while my psyche pulls the original older music up
    from the turf and out through
    my nose

    There are NO masters of any language
    or music
    but humanity does come
    marching through the fields with a red coat arrogant
    and hands armed with rifles to be written down!
    As writers
    we write it down based on the shape
    of the ring that was placed through our nose
    and down into our throats
    we brand the music as we see fit

    When dogs bark you see their teeth
    and throat
    When horses neigh
    we see their eyes

    The Irish were never tamed by the english language
    so we use it with our sunken hooves
    as a tennis match uses a net

    The Irish are a bull in a field
    And the language of a bull
    is in his stance
    not the grass or the wire wooden woollen fence
    that holds him in

    Like all writers we breathe in our environment
    and spit back out the rocks into the colours of the fields

    Being Irish is being the music
    that’s craved from the light of your soul down into the blood of your body
    If I speak the language of symbols
    you will still hear my stance
    If I play with wooden spoons
    or a silver tongue you will still hear my soul
    coming up through the bedrock and out through the sod

    it’s all music
    and the shape of an Irish soul is written in the rocks
    the saxicolous stance unto the fields
    that stands unto and upon the language that was born into us

    It can’t be translated or digested without the music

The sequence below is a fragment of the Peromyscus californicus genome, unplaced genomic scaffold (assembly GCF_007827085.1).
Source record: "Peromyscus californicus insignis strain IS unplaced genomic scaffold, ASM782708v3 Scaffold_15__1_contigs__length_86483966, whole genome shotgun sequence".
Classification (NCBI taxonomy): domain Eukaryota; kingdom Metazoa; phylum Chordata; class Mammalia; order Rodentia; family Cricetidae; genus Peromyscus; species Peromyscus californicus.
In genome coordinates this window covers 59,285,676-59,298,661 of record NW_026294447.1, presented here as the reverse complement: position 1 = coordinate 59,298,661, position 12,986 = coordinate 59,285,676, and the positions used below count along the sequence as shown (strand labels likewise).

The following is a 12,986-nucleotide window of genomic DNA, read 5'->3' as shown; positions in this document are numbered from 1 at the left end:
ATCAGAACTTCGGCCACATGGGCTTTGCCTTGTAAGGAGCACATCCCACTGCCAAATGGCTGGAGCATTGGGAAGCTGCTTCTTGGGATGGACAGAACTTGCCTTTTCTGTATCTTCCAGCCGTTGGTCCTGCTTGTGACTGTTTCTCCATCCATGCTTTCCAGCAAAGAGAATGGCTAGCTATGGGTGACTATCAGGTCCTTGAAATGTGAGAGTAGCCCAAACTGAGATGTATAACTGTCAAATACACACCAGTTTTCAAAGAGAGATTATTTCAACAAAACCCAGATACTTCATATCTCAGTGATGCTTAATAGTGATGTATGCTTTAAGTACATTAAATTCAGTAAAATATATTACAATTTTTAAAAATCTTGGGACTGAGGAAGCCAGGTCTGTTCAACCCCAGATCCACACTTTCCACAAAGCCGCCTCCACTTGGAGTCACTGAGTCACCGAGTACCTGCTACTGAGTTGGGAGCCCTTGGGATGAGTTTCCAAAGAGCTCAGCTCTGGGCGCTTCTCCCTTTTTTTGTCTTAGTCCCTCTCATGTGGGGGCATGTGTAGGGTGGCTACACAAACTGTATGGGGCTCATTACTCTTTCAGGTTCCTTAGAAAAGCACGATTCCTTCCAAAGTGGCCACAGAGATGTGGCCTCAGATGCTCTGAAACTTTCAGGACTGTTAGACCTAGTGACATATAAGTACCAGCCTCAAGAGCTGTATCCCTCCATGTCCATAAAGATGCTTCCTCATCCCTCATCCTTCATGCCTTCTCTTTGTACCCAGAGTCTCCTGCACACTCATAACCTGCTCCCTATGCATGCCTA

unless you beat the steel drum out from our guts
    out through our throats
    and down into the bedrock
    where it came from

    When you smell the blood of the music
    and feel the stance of the bull
    and taste the cut grass that hangs from our eyes

    then you have entered into our psyche…it’s not red that we live for
    it’s the green galvanic lightning that haunts the smoke
    in the morning fields

    There is an old smoke that can’t be translated
    so we put up with the english language, luggage and our translators
    our own language is beyond vocals and beyond text book
    even beyond the field that we were blooded in
    beyond the wire woolen fence
    beyond the grass court that rolls marbles into their mouths, the wannabe Irish

    What you catch into the net is only a butterfly of movement
    being a writer transcends what’s written down
    otherwise the muse would have moved to Ireland years ago
    and set up house in an old thatched cottage with stones for teeth
    and straw for hair

    The muse is an untouchable chalk
    try own it
    and it crumbles into where you were born

    DUST…the language of birth and death

    Alan Patrick Traynor
    1st August 2013

    Like

    • ontheplumtree
      August 1, 2013